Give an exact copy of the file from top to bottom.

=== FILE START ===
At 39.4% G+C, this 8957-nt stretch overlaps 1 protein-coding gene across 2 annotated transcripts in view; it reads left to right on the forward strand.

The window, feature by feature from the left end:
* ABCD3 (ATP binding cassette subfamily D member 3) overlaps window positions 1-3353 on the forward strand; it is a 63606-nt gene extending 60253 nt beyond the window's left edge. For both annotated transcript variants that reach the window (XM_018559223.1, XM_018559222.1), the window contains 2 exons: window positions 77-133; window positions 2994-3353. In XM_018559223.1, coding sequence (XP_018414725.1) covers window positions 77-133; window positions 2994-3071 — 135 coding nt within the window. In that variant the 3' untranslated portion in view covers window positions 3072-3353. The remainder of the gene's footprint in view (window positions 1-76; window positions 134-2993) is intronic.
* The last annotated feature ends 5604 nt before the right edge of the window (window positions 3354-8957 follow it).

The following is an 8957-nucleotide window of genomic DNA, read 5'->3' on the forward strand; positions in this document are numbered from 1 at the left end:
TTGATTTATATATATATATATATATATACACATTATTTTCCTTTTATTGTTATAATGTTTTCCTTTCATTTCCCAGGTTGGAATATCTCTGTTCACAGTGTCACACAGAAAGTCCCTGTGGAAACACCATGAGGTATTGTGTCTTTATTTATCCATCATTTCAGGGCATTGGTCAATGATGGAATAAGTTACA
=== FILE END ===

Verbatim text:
At 39.4% G+C, this 8957-nt stretch overlaps 1 protein-coding gene across 2 annotated transcripts in view; it reads left to right on the forward strand.

The window, feature by feature from the left end:
* ABCD3 (ATP binding cassette subfamily D member 3) overlaps window positions 1-3353 on the forward strand; it is a 63606-nt gene extending 60253 nt beyond the window's left edge. For both annotated transcript variants that reach the window (XM_018559223.1, XM_018559222.1), the window contains 2 exons: window positions 77-133; window positions 2994-3353. In XM_018559223.1, coding sequence (XP_018414725.1) covers window positions 77-133; window positions 2994-3071 — 135 coding nt within the window. In that variant the 3' untranslated portion in view covers window positions 3072-3353. The remainder of the gene's footprint in view (window positions 1-76; window positions 134-2993) is intronic.
* The last annotated feature ends 5604 nt before the right edge of the window (window positions 3354-8957 follow it).

The following is an 8957-nucleotide window of genomic DNA, read 5'->3' on the forward strand; positions in this document are numbered from 1 at the left end:
TTGATTTATATATATATATATATATATACACATTATTTTCCTTTTATTGTTATAATGTTTTCCTTTCATTTCCCAGGTTGGAATATCTCTGTTCACAGTGTCACACAGAAAGTCCCTGTGGAAACACCATGAGGTATTGTGTCTTTATTTATCCATCATTTCAGGGCATTGGTCAATGATGGAATAAGTTACA